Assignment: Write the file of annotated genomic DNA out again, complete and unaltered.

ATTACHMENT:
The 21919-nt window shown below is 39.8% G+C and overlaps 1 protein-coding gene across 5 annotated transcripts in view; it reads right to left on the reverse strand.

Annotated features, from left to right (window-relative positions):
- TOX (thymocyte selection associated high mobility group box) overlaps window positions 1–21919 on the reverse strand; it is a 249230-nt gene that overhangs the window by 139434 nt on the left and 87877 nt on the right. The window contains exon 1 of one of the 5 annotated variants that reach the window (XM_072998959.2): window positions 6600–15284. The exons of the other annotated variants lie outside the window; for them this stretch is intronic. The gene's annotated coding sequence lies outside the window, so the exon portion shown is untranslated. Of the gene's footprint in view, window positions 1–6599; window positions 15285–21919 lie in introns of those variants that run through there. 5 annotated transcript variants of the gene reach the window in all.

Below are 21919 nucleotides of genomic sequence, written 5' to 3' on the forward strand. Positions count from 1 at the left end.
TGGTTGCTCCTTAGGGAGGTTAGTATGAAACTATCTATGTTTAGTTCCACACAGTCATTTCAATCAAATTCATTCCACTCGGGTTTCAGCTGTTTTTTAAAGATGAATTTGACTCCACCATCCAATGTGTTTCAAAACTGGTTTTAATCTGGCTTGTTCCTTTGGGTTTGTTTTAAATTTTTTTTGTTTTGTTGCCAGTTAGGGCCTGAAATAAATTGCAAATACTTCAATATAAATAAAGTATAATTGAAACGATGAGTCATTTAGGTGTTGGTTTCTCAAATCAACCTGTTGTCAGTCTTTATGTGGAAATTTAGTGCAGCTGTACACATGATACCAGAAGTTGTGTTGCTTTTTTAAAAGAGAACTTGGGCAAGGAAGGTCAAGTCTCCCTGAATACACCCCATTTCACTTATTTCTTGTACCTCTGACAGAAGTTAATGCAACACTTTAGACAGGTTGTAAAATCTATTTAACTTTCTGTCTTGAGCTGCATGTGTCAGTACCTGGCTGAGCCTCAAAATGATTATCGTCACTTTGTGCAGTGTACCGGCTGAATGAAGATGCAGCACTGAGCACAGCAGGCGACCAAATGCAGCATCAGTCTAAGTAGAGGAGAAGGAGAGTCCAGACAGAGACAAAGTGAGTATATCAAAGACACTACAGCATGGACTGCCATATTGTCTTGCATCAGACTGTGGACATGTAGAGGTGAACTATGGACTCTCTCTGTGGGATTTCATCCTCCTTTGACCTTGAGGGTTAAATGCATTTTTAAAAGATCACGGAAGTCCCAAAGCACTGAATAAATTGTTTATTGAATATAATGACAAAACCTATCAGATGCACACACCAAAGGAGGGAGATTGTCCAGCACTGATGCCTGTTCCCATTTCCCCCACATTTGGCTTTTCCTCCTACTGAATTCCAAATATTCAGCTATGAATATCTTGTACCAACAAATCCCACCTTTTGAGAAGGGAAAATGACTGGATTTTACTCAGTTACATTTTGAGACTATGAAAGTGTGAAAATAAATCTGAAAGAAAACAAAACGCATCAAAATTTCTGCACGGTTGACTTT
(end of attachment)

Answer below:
The 21919-nt window shown below is 39.8% G+C and overlaps 1 protein-coding gene across 5 annotated transcripts in view; it reads right to left on the reverse strand.

Annotated features, from left to right (window-relative positions):
- TOX (thymocyte selection associated high mobility group box) overlaps window positions 1–21919 on the reverse strand; it is a 249230-nt gene that overhangs the window by 139434 nt on the left and 87877 nt on the right. The window contains exon 1 of one of the 5 annotated variants that reach the window (XM_072998959.2): window positions 6600–15284. The exons of the other annotated variants lie outside the window; for them this stretch is intronic. The gene's annotated coding sequence lies outside the window, so the exon portion shown is untranslated. Of the gene's footprint in view, window positions 1–6599; window positions 15285–21919 lie in introns of those variants that run through there. 5 annotated transcript variants of the gene reach the window in all.

Below are 21919 nucleotides of genomic sequence, written 5' to 3' on the forward strand. Positions count from 1 at the left end.
TGGTTGCTCCTTAGGGAGGTTAGTATGAAACTATCTATGTTTAGTTCCACACAGTCATTTCAATCAAATTCATTCCACTCGGGTTTCAGCTGTTTTTTAAAGATGAATTTGACTCCACCATCCAATGTGTTTCAAAACTGGTTTTAATCTGGCTTGTTCCTTTGGGTTTGTTTTAAATTTTTTTTGTTTTGTTGCCAGTTAGGGCCTGAAATAAATTGCAAATACTTCAATATAAATAAAGTATAATTGAAACGATGAGTCATTTAGGTGTTGGTTTCTCAAATCAACCTGTTGTCAGTCTTTATGTGGAAATTTAGTGCAGCTGTACACATGATACCAGAAGTTGTGTTGCTTTTTTAAAAGAGAACTTGGGCAAGGAAGGTCAAGTCTCCCTGAATACACCCCATTTCACTTATTTCTTGTACCTCTGACAGAAGTTAATGCAACACTTTAGACAGGTTGTAAAATCTATTTAACTTTCTGTCTTGAGCTGCATGTGTCAGTACCTGGCTGAGCCTCAAAATGATTATCGTCACTTTGTGCAGTGTACCGGCTGAATGAAGATGCAGCACTGAGCACAGCAGGCGACCAAATGCAGCATCAGTCTAAGTAGAGGAGAAGGAGAGTCCAGACAGAGACAAAGTGAGTATATCAAAGACACTACAGCATGGACTGCCATATTGTCTTGCATCAGACTGTGGACATGTAGAGGTGAACTATGGACTCTCTCTGTGGGATTTCATCCTCCTTTGACCTTGAGGGTTAAATGCATTTTTAAAAGATCACGGAAGTCCCAAAGCACTGAATAAATTGTTTATTGAATATAATGACAAAACCTATCAGATGCACACACCAAAGGAGGGAGATTGTCCAGCACTGATGCCTGTTCCCATTTCCCCCACATTTGGCTTTTCCTCCTACTGAATTCCAAATATTCAGCTATGAATATCTTGTACCAACAAATCCCACCTTTTGAGAAGGGAAAATGACTGGATTTTACTCAGTTACATTTTGAGACTATGAAAGTGTGAAAATAAATCTGAAAGAAAACAAAACGCATCAAAATTTCTGCACGGTTGACTTT